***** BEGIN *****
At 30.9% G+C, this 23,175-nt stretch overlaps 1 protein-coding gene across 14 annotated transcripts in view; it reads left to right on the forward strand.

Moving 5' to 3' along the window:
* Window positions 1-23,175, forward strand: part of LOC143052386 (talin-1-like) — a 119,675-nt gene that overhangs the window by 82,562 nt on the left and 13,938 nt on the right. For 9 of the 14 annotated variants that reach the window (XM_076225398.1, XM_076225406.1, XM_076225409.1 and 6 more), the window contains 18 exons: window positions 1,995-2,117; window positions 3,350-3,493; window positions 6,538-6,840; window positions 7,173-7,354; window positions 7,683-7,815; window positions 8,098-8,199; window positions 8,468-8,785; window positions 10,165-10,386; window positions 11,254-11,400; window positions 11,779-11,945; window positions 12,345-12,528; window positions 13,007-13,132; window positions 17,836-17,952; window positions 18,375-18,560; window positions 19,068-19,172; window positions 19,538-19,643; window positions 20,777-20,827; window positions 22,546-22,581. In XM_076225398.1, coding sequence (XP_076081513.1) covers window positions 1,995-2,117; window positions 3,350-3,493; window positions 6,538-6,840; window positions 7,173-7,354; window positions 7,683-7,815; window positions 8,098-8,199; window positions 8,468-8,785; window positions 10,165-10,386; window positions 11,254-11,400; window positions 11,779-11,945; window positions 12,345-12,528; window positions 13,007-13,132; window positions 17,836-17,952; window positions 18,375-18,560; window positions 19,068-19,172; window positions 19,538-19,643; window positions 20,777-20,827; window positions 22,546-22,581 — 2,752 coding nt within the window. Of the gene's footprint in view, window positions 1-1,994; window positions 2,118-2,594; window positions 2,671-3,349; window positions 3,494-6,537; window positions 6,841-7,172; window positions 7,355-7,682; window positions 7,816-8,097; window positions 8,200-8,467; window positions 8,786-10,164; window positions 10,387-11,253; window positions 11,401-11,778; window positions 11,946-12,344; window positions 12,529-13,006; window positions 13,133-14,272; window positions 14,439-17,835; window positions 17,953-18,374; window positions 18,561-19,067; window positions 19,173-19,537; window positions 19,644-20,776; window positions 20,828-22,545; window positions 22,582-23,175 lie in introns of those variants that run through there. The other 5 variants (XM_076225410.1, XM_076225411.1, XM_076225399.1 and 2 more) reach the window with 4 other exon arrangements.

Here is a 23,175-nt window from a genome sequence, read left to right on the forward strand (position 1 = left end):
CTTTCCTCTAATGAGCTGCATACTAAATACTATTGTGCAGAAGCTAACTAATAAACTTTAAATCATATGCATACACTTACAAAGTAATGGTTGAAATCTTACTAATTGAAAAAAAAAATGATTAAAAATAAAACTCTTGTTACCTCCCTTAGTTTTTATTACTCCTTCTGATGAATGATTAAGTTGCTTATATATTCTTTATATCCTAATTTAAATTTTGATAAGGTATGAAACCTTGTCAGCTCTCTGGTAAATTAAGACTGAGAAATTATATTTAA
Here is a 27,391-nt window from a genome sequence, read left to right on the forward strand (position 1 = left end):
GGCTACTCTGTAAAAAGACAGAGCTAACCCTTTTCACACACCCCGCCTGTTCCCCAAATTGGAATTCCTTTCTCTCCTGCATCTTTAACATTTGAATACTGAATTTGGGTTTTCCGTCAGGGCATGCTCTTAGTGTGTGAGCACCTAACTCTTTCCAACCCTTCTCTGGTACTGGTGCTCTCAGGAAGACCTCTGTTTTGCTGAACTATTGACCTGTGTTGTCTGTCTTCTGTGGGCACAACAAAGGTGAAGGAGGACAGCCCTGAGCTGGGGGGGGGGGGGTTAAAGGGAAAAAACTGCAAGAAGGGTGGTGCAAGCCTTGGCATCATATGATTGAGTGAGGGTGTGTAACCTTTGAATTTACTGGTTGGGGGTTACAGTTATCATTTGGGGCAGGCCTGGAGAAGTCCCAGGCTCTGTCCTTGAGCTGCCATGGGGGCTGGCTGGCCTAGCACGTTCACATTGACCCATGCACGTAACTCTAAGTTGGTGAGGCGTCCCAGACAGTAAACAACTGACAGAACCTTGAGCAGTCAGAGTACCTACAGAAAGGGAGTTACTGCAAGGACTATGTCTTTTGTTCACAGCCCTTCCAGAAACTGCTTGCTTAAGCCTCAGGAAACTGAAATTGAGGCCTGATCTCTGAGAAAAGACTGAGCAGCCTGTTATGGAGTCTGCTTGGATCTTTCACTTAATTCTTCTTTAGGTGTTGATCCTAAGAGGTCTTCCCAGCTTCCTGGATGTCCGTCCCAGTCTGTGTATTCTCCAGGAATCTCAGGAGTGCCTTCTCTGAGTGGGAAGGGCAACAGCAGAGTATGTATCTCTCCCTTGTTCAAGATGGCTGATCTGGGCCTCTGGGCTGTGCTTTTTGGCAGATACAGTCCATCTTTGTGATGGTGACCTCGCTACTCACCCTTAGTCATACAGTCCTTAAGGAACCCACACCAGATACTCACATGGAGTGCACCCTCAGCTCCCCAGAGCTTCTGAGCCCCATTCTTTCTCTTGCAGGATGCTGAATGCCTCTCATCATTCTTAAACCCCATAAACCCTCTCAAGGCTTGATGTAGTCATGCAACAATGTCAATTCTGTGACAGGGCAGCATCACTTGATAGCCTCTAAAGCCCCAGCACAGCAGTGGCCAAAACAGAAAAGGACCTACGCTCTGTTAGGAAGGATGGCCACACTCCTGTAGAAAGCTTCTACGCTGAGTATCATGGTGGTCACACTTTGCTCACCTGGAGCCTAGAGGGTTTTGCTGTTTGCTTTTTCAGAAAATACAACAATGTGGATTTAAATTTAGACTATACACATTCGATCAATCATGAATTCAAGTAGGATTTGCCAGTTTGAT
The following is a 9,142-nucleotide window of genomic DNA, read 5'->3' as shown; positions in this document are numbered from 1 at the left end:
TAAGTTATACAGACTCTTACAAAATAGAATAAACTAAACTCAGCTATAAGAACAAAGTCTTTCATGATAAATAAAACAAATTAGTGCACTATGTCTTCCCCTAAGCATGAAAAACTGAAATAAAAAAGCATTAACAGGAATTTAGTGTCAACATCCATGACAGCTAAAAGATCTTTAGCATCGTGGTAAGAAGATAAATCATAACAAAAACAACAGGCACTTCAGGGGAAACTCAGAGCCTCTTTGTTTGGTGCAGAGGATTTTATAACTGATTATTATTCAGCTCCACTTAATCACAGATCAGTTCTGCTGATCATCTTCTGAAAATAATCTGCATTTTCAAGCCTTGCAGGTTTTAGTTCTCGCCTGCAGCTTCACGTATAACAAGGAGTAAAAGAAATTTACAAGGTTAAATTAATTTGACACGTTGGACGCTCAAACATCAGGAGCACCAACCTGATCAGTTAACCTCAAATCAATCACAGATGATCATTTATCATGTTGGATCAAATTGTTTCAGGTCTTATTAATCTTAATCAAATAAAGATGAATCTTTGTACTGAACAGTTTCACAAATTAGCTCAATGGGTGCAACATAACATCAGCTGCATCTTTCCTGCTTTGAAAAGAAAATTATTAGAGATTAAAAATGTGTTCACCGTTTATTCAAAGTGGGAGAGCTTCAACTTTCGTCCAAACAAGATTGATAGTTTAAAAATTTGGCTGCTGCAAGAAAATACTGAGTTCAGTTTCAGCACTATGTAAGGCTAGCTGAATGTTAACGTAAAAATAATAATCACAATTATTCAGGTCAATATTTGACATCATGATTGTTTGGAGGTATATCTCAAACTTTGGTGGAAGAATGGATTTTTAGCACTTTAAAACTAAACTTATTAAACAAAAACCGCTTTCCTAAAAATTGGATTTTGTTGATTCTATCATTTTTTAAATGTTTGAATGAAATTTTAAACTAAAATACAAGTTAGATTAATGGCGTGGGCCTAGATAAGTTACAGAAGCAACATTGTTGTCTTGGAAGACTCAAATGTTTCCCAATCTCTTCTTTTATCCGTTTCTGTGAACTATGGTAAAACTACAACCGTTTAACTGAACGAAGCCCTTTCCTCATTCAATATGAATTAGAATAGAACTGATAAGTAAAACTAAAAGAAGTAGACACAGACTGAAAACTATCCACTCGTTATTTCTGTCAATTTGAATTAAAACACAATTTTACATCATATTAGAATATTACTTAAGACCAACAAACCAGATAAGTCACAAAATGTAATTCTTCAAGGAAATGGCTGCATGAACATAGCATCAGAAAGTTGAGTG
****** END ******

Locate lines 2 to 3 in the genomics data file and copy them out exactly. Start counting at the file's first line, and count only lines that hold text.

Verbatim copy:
Moving 5' to 3' along the window:
* Window positions 1-23,175, forward strand: part of LOC143052386 (talin-1-like) — a 119,675-nt gene that overhangs the window by 82,562 nt on the left and 13,938 nt on the right. For 9 of the 14 annotated variants that reach the window (XM_076225398.1, XM_076225406.1, XM_076225409.1 and 6 more), the window contains 18 exons: window positions 1,995-2,117; window positions 3,350-3,493; window positions 6,538-6,840; window positions 7,173-7,354; window positions 7,683-7,815; window positions 8,098-8,199; window positions 8,468-8,785; window positions 10,165-10,386; window positions 11,254-11,400; window positions 11,779-11,945; window positions 12,345-12,528; window positions 13,007-13,132; window positions 17,836-17,952; window positions 18,375-18,560; window positions 19,068-19,172; window positions 19,538-19,643; window positions 20,777-20,827; window positions 22,546-22,581. In XM_076225398.1, coding sequence (XP_076081513.1) covers window positions 1,995-2,117; window positions 3,350-3,493; window positions 6,538-6,840; window positions 7,173-7,354; window positions 7,683-7,815; window positions 8,098-8,199; window positions 8,468-8,785; window positions 10,165-10,386; window positions 11,254-11,400; window positions 11,779-11,945; window positions 12,345-12,528; window positions 13,007-13,132; window positions 17,836-17,952; window positions 18,375-18,560; window positions 19,068-19,172; window positions 19,538-19,643; window positions 20,777-20,827; window positions 22,546-22,581 — 2,752 coding nt within the window. Of the gene's footprint in view, window positions 1-1,994; window positions 2,118-2,594; window positions 2,671-3,349; window positions 3,494-6,537; window positions 6,841-7,172; window positions 7,355-7,682; window positions 7,816-8,097; window positions 8,200-8,467; window positions 8,786-10,164; window positions 10,387-11,253; window positions 11,401-11,778; window positions 11,946-12,344; window positions 12,529-13,006; window positions 13,133-14,272; window positions 14,439-17,835; window positions 17,953-18,374; window positions 18,561-19,067; window positions 19,173-19,537; window positions 19,644-20,776; window positions 20,828-22,545; window positions 22,582-23,175 lie in introns of those variants that run through there. The other 5 variants (XM_076225410.1, XM_076225411.1, XM_076225399.1 and 2 more) reach the window with 4 other exon arrangements.